Innovation Labs: Marketing Doublespeak or the Next Big Thing in Advertising?

To meet growing demand for the most innovative advertising methods, many companies have begun setting up innovation labs. Rather than being used to create and sell new products, these labs focus solely on testing customer experience in order to figure out the best ways to interact with consumers.

To help give marketers an idea on how to set these labs up, Forbes spoke with the leaders of three different labs. The first one, Absolut Labs, is run by brand director Afdhel Aziz, who is working with others within the iconic brand to figure out the future of their marketing. He told Forbes that they are focused on shifts in consumer behavior, as evidenced by people moving to streaming services rather than cable TV.

“What’s fascinating about Absolut is for the last 30 years it was a brand built on advertising,” Aziz explained. “What we have to think about is what does the next 30 years look like? What does a brand like Absolut have to do in order to add another layer of innovation to what we’re doing out there?”

To staff the lab, Aziz works with a New York agency partner with three people dedicated to Absolut’s brand.

Cosmetics giant Sephora also has an innovation lab working on new ideas. It is run by Bridget Dolan, a veteran marketing leader at Sephora. She has worked with Sephora for 14 years, mostly to help with project innovations such as Beauty Board and Color IQ.

“So I was honored to create a team that is truly focused on the client experience and how to help her shop for beauty,” Dolan told Forbes. “We’re thinking about that through the lens of the store, the mobile site, thinking about all of it. So Color IQ is a good example where we took a challenge and asked how could we make that come to life?”

Dolan wants the company to be known for helping their clients find the makeup that’s right for them, and she believes technology is the answer. Sephora is also known for its strong social media presence and email marketing campaigns, so the innovation lab will be another layer to an already great plan.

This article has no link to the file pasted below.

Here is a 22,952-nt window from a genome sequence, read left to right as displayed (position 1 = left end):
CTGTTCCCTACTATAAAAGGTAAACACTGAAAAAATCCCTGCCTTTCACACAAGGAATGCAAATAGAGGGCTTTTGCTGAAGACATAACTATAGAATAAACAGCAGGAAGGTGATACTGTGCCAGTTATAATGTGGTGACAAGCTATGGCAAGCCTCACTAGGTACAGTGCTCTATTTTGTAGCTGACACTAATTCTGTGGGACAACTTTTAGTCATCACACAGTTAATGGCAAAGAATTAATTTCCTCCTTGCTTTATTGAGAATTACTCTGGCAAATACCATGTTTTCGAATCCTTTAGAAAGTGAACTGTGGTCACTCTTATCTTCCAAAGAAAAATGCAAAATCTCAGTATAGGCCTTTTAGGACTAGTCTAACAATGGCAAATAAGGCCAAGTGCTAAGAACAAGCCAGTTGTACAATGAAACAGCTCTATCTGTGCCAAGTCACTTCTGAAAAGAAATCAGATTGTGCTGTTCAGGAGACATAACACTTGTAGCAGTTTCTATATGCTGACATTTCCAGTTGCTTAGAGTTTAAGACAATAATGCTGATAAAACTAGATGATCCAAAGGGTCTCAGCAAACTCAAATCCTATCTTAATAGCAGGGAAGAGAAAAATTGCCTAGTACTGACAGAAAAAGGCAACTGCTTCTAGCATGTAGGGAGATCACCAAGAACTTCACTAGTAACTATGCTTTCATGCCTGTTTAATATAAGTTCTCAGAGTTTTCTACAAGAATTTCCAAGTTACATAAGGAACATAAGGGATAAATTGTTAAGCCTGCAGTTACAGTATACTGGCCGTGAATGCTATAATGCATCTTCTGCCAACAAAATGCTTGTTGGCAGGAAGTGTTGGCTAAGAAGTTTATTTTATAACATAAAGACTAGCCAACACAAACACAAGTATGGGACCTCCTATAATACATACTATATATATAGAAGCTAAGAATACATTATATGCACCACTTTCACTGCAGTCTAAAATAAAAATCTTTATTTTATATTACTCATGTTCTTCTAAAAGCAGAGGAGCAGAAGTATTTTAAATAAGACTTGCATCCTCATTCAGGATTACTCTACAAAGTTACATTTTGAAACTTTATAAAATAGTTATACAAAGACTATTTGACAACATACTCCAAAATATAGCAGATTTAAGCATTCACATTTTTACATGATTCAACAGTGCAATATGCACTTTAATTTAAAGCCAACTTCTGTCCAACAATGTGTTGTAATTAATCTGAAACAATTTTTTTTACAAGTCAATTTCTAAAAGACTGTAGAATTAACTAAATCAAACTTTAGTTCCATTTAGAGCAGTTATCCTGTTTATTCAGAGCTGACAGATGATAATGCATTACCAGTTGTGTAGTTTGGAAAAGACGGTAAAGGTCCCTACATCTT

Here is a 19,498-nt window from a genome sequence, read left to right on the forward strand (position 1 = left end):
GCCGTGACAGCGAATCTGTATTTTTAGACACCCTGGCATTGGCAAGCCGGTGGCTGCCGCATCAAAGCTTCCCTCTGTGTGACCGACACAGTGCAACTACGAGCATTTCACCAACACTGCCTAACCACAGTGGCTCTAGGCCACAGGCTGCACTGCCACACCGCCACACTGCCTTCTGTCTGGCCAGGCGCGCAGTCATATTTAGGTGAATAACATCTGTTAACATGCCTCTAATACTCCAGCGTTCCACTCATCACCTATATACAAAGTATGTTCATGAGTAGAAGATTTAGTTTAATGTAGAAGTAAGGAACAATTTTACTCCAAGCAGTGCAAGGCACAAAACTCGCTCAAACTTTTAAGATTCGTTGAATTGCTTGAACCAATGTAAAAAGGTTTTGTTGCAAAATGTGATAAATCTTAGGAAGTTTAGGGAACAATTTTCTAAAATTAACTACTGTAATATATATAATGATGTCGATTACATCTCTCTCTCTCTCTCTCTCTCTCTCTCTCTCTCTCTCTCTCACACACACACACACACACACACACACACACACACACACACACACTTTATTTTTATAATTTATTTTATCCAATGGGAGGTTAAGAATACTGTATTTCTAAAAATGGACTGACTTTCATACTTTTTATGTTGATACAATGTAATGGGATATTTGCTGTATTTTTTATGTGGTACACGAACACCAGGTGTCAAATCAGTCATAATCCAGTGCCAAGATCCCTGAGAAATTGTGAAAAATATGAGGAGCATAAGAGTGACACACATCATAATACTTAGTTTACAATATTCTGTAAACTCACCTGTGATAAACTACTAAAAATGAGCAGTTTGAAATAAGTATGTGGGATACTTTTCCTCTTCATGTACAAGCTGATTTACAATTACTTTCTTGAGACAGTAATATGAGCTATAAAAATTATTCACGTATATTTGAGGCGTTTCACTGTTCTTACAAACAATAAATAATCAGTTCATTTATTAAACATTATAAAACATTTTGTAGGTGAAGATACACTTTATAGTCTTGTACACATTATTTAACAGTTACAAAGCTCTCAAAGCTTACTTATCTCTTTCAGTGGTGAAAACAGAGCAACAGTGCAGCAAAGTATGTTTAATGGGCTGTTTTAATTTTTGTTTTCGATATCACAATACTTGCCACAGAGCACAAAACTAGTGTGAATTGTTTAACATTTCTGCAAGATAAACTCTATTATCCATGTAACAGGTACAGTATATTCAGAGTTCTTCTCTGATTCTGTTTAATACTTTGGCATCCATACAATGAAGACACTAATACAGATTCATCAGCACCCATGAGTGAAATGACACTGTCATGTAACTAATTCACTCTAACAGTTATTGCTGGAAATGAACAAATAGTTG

The last marketing innovation leader Forbes spoke with was Sonos Studio. Led by the CMO of Sonos, Joy Howard, the key to this lab is to become the top innovative marketing organization in the world. She has already worked with brands like Nike, Coca Cola, and Patagonia, and she hopes to help Sonos in the same progressive ways she helped the other brands.

“You only have to go through a few cycles of the fads and fashions in marketing to understand how important true innovation is,” Howard said. “I’ve seen a lot of those come and go and I think what matters to people is stuff that breaks through and that’s really new. At the same it takes being very attentive to culture and very faithful to a true insight around your customer and how that matters to your business.”

Starting with a studio in Los Angeles in 2012, the company has rapidly expanded, now having a location in London and pop up locations in Amsterdam and New York.

“Our company is full of audio geeks and one of the worst things about playing live as a musician is actually about sound,” Howard continued. “It’s pretty common when you’re on the road, especially if you’re a young upcoming artist, that you just don’t have a great experience that [the sound system] is ready to go.”

According to Jeff Lizik, Director of Digital Marketing with, no matter what kind of marketing you’re involved with, it’s essential to stay in touch with your changing consumers.

“Today’s technology is evolving so quickly that it makes a lot of sense to have someone dedicated to the ever changing customer experience. Too many businesses lose focus of the customer experience. With the combination of the labs and the marketing tactics that are working today, it’s a no brainer for staying ahead of the curve,” Lizik said.

Ultimately, these innovation labs seem to operate according to a rather ordinary, age-old rule: the customer is still always right. Of course, finding out what those customers actually want is the real challenge.

“Today it’s about one size fits many. Organizations overlook very important behavioral differences and differences in need states — what people might want at that particular point in time. The ability to collect and mine the right data is the biggest challenge now,” Khalid Khan with consulting firm A.T. Kearney told Information Week.

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